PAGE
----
Is NexStar Mount Reliable?
The mount is perfectly reliable 99% of the time. You just enter the object you want to observe and the optical tube points towards that part of the sky. If you align the optical tube perfectly, the GoTo mount works perfectly.
But that 1% is not pleasant. As I’ve mentioned before, computerized mounts are prone to breaking down. If the mount stops working for some reason, you will have to send it to Celestron Customer Service. There is no way around it.
That is another reason why I suggest manual telescopes at this price range. Even if they break down, the problem will probably be simpler. Your probability of solving the problem yourself is much higher.
Celestron has three ways implemented for controlling the telescope.
The Hand Controller comes with the telescope and works well. But it is an almost 30-year-old tech and feels like time travelling to 90s.
The second way of controlling the telescope is getting a Celestron WiFi Adapter and using the Celestron SkyPortal App, but the connection is not reliable.
The third way is using third-party software. As long as you are not into serious astrophotography, I wouldn’t recommend this.
StarSense is a unique technology Celestron has recently come up with. It is a camera that auto-aligns your telescope. It is a fantastic achievement, but the camera costs nearly as much as the telescope itself.
The tripod is a thinned-out steel model. It is significantly better than any aluminium tripod that comes with budget starter telescopes, but it is not ideal in terms of sturdiness. It doesn’t provide the rock-solid observation experience any astronomer would want.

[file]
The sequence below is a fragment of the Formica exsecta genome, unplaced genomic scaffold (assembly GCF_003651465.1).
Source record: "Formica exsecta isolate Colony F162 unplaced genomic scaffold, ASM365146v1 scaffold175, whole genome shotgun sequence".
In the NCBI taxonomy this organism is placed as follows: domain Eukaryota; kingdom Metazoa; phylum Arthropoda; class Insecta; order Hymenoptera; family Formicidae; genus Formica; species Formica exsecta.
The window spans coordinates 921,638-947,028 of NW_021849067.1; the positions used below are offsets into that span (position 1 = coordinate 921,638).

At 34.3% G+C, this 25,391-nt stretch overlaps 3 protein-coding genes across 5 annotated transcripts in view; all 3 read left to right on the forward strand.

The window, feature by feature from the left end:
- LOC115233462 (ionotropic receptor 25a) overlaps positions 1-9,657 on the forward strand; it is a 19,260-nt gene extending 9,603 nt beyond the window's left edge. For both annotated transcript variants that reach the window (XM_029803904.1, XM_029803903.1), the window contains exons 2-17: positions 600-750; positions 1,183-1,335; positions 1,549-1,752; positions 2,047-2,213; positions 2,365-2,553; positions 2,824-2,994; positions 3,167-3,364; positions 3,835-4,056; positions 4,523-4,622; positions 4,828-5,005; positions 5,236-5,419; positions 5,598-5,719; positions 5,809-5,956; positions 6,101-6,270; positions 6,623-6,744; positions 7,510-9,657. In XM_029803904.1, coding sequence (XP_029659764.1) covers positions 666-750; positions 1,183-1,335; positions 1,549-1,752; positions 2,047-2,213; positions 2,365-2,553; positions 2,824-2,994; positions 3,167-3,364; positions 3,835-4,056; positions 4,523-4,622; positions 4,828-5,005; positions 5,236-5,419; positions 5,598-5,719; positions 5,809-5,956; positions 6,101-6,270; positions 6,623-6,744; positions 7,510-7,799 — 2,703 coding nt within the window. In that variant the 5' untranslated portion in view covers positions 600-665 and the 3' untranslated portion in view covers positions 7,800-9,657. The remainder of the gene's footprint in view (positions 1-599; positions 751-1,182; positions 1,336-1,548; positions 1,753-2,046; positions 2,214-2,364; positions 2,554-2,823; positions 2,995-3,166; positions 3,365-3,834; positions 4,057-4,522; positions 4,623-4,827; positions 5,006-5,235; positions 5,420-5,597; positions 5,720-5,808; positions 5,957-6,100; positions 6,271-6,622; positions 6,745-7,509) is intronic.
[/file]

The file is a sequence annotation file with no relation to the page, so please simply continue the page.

The eyepieces that come with the telescope are Kellner models. Although they would be acceptable at the 300$ price range, at the 500$ price range, I expected Plössl eyepieces.
I recommend changing the eyepieces as soon as possible. Mid-aperture eyepieces such as a 25mm Plössl would be a decent starting point.
The finder that comes with the telescope is a red dot model. It is as cheap as it gets in terms of quality, but it works fine. This is not a huge problem since with GoTo telescopes they are only used when first aligning the optical tube.
The star diagonal is much better than the usual “Amici”. It doesn’t lower the image quality and is perfectly suitable for astrophotography and astronomy. It is the best accessory in the package and is the only that doesn’t require changing.
The focuser is built-in and is controlled with a knob as you might expect from a Maksutov-Cassegrain. It moves the primary mirror instead of the eyepiece. Although it causes slight image shift, It works surprisingly well. The design has been perfected for decades, so the focusers inside MAK’s rarely bring up problems.
The most important problem is the lack of a built-in battery. You have to use your own, external power source, which ruins the “portability” aspect of the NexStar Series.
Kellner eyepieces are cheap choices at this price range.
Deep space performance objects look narrow and dim.
The base is not ideal in terms of sturdiness.
Celestron NexStar 127 SLT is not perfect; it doesn’t even come close. It has serious problems that are unsolvable such as Deep Space performance and the lack of a battery.
But, it is one of the best choices in terms of automatization and planetary performance. If these are necessary to you, and you are happy to overlook some of the problems, Celestron NexStar 127 might be a good choice.